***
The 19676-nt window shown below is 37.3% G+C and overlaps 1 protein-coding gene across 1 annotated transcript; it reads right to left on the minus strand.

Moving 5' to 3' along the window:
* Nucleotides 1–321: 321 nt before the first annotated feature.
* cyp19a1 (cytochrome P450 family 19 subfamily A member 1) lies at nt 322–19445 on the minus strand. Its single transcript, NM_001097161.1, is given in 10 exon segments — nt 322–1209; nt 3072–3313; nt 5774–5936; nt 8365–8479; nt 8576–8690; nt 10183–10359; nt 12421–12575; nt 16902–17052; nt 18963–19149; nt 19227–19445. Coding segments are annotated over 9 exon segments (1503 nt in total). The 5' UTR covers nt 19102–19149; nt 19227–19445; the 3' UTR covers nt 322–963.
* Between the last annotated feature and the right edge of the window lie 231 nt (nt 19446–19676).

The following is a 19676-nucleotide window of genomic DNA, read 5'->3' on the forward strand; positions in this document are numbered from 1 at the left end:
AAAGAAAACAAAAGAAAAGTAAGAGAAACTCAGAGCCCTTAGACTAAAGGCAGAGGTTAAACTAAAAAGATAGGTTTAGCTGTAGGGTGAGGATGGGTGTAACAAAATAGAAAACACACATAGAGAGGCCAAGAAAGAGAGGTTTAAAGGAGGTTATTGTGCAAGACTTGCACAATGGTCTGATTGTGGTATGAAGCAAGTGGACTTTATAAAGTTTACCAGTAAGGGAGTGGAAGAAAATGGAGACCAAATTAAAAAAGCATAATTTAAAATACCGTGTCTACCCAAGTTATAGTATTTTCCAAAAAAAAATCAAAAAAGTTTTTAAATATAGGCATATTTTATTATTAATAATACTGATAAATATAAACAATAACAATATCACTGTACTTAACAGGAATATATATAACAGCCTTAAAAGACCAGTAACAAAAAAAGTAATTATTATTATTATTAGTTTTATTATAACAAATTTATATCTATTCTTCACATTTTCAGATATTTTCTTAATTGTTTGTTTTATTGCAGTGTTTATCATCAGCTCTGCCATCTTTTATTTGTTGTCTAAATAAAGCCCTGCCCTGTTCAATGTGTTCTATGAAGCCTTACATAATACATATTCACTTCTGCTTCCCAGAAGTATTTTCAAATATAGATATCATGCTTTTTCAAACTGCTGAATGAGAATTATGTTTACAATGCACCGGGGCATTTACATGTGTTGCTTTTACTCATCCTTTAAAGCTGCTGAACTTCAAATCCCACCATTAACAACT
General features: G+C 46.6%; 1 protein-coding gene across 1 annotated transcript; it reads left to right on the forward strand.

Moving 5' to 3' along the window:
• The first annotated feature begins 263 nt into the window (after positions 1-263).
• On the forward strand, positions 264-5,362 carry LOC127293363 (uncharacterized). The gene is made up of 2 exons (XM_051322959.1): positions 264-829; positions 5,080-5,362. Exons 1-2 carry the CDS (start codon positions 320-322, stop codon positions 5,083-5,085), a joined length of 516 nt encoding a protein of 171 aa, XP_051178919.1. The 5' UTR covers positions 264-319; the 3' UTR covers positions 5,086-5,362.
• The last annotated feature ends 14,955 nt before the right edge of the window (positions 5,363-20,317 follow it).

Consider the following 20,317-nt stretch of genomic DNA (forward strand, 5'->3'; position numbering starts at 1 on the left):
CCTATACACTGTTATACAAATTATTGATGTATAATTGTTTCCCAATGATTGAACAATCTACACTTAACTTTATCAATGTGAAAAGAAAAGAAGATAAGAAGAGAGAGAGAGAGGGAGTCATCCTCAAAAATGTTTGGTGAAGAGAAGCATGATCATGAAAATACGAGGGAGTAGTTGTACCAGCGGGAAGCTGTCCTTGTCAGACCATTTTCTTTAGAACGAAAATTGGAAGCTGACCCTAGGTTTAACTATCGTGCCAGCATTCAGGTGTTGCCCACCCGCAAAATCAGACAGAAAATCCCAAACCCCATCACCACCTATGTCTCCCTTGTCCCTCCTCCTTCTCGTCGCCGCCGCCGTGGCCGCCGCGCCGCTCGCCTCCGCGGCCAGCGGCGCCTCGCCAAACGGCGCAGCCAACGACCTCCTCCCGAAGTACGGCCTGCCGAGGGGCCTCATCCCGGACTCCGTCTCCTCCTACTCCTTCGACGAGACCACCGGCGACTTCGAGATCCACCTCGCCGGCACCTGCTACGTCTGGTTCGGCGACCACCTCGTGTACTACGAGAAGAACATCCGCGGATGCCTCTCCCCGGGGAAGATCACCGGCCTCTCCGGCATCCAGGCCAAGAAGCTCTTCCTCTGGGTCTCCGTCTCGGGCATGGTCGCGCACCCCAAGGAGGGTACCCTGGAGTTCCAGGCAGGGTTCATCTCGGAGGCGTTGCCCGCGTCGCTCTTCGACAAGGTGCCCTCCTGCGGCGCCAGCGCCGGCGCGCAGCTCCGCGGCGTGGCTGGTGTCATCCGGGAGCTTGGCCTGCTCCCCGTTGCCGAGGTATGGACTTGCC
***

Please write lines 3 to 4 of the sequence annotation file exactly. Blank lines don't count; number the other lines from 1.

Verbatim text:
* Nucleotides 1–321: 321 nt before the first annotated feature.
* cyp19a1 (cytochrome P450 family 19 subfamily A member 1) lies at nt 322–19445 on the minus strand. Its single transcript, NM_001097161.1, is given in 10 exon segments — nt 322–1209; nt 3072–3313; nt 5774–5936; nt 8365–8479; nt 8576–8690; nt 10183–10359; nt 12421–12575; nt 16902–17052; nt 18963–19149; nt 19227–19445. Coding segments are annotated over 9 exon segments (1503 nt in total). The 5' UTR covers nt 19102–19149; nt 19227–19445; the 3' UTR covers nt 322–963.